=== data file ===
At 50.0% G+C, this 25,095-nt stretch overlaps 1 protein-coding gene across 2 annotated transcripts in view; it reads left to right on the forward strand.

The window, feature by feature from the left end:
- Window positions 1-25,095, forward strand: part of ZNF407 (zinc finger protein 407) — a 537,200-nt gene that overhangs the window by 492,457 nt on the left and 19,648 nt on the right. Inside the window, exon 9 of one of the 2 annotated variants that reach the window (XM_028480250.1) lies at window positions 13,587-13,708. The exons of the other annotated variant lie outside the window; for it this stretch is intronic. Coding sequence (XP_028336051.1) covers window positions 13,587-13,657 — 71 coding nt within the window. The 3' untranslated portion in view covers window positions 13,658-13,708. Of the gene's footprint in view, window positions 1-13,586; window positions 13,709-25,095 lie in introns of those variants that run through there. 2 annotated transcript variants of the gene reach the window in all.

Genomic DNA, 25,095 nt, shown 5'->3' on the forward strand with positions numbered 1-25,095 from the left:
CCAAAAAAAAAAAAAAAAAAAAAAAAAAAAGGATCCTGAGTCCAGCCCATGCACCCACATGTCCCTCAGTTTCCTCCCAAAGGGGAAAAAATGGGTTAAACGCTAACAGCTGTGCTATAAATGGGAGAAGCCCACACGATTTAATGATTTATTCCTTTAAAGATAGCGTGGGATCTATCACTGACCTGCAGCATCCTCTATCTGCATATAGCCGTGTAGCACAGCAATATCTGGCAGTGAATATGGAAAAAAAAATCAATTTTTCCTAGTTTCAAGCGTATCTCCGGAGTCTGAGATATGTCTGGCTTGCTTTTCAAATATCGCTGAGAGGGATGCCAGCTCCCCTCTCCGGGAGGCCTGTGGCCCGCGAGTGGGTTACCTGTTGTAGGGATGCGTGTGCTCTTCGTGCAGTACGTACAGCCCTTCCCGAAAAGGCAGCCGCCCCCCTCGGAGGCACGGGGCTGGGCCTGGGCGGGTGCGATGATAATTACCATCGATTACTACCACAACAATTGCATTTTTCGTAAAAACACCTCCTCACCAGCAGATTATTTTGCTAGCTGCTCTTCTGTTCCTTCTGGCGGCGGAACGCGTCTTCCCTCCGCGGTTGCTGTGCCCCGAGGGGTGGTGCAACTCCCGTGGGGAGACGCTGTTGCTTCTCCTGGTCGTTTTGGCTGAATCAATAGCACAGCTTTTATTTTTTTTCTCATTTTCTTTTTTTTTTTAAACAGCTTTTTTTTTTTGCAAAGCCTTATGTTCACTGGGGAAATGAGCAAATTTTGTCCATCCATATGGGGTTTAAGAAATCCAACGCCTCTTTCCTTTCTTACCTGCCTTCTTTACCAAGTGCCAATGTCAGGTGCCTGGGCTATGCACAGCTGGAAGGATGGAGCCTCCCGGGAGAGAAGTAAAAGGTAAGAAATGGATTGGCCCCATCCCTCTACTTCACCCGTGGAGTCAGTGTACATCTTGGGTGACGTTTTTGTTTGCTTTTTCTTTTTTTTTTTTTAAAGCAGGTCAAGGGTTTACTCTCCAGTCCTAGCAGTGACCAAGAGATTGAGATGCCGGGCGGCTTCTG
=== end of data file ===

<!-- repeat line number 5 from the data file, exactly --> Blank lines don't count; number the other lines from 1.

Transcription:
CCAAAAAAAAAAAAAAAAAAAAAAAAAAAAGGATCCTGAGTCCAGCCCATGCACCCACATGTCCCTCAGTTTCCTCCCAAAGGGGAAAAAATGGGTTAAACGCTAACAGCTGTGCTATAAATGGGAGAAGCCCACACGATTTAATGATTTATTCCTTTAAAGATAGCGTGGGATCTATCACTGACCTGCAGCATCCTCTATCTGCATATAGCCGTGTAGCACAGCAATATCTGGCAGTGAATATGGAAAAAAAAATCAATTTTTCCTAGTTTCAAGCGTATCTCCGGAGTCTGAGATATGTCTGGCTTGCTTTTCAAATATCGCTGAGAGGGATGCCAGCTCCCCTCTCCGGGAGGCCTGTGGCCCGCGAGTGGGTTACCTGTTGTAGGGATGCGTGTGCTCTTCGTGCAGTACGTACAGCCCTTCCCGAAAAGGCAGCCGCCCCCCTCGGAGGCACGGGGCTGGGCCTGGGCGGGTGCGATGATAATTACCATCGATTACTACCACAACAATTGCATTTTTCGTAAAAACACCTCCTCACCAGCAGATTATTTTGCTAGCTGCTCTTCTGTTCCTTCTGGCGGCGGAACGCGTCTTCCCTCCGCGGTTGCTGTGCCCCGAGGGGTGGTGCAACTCCCGTGGGGAGACGCTGTTGCTTCTCCTGGTCGTTTTGGCTGAATCAATAGCACAGCTTTTATTTTTTTTCTCATTTTCTTTTTTTTTTTAAACAGCTTTTTTTTTTTGCAAAGCCTTATGTTCACTGGGGAAATGAGCAAATTTTGTCCATCCATATGGGGTTTAAGAAATCCAACGCCTCTTTCCTTTCTTACCTGCCTTCTTTACCAAGTGCCAATGTCAGGTGCCTGGGCTATGCACAGCTGGAAGGATGGAGCCTCCCGGGAGAGAAGTAAAAGGTAAGAAATGGATTGGCCCCATCCCTCTACTTCACCCGTGGAGTCAGTGTACATCTTGGGTGACGTTTTTGTTTGCTTTTTCTTTTTTTTTTTTTAAAGCAGGTCAAGGGTTTACTCTCCAGTCCTAGCAGTGACCAAGAGATTGAGATGCCGGGCGGCTTCTG